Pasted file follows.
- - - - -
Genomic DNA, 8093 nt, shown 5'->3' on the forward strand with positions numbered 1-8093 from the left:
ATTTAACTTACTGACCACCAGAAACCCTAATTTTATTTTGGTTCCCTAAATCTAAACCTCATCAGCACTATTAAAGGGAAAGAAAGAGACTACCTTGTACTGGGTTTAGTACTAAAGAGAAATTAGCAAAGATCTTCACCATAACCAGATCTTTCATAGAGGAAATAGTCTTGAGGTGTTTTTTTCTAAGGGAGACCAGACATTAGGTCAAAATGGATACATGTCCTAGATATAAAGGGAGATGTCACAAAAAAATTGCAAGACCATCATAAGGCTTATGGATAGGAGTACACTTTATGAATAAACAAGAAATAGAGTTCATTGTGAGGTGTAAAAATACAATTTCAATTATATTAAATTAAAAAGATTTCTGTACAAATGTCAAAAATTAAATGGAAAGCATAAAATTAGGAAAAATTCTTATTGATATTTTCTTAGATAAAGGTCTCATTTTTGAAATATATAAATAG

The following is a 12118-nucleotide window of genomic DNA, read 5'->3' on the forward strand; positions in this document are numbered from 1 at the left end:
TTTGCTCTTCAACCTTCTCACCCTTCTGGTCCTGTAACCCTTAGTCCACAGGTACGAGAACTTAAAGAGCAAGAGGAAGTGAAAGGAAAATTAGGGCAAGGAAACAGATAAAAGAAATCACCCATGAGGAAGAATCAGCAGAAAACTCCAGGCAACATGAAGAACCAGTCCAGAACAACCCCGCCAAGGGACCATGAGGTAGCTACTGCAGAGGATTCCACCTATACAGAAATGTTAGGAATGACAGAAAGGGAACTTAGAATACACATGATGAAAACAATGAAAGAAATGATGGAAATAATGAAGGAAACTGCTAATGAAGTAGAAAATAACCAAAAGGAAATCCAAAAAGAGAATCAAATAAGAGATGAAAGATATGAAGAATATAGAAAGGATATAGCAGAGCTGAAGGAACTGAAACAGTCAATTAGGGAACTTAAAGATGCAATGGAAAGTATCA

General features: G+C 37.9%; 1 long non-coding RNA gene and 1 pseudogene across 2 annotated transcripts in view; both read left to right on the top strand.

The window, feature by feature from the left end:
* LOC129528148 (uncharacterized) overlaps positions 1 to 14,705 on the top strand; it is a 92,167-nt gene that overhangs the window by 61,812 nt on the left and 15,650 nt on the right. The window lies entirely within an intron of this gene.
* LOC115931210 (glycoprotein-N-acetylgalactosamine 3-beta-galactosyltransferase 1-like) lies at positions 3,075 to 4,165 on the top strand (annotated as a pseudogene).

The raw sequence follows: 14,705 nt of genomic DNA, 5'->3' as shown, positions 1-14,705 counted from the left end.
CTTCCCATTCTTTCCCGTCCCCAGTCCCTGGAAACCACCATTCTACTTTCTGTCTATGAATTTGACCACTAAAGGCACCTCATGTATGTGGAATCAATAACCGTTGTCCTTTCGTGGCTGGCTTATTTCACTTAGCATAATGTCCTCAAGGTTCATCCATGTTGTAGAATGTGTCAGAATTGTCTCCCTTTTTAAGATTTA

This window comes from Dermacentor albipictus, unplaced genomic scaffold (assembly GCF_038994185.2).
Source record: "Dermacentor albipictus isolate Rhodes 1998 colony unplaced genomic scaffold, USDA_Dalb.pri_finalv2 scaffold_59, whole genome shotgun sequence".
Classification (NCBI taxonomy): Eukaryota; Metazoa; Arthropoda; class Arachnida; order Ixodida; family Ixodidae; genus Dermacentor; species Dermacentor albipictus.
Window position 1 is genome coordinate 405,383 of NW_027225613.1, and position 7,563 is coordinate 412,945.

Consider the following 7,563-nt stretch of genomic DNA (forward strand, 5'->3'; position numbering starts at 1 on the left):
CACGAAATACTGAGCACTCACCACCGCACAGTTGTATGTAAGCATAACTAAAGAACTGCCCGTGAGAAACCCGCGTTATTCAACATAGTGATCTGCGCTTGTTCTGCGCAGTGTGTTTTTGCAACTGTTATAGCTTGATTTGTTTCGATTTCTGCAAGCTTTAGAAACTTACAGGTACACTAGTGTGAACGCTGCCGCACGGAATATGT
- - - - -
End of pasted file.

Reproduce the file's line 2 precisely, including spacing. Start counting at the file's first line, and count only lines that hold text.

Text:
ATTTAACTTACTGACCACCAGAAACCCTAATTTTATTTTGGTTCCCTAAATCTAAACCTCATCAGCACTATTAAAGGGAAAGAAAGAGACTACCTTGTACTGGGTTTAGTACTAAAGAGAAATTAGCAAAGATCTTCACCATAACCAGATCTTTCATAGAGGAAATAGTCTTGAGGTGTTTTTTTCTAAGGGAGACCAGACATTAGGTCAAAATGGATACATGTCCTAGATATAAAGGGAGATGTCACAAAAAAATTGCAAGACCATCATAAGGCTTATGGATAGGAGTACACTTTATGAATAAACAAGAAATAGAGTTCATTGTGAGGTGTAAAAATACAATTTCAATTATATTAAATTAAAAAGATTTCTGTACAAATGTCAAAAATTAAATGGAAAGCATAAAATTAGGAAAAATTCTTATTGATATTTTCTTAGATAAAGGTCTCATTTTTGAAATATATAAATAG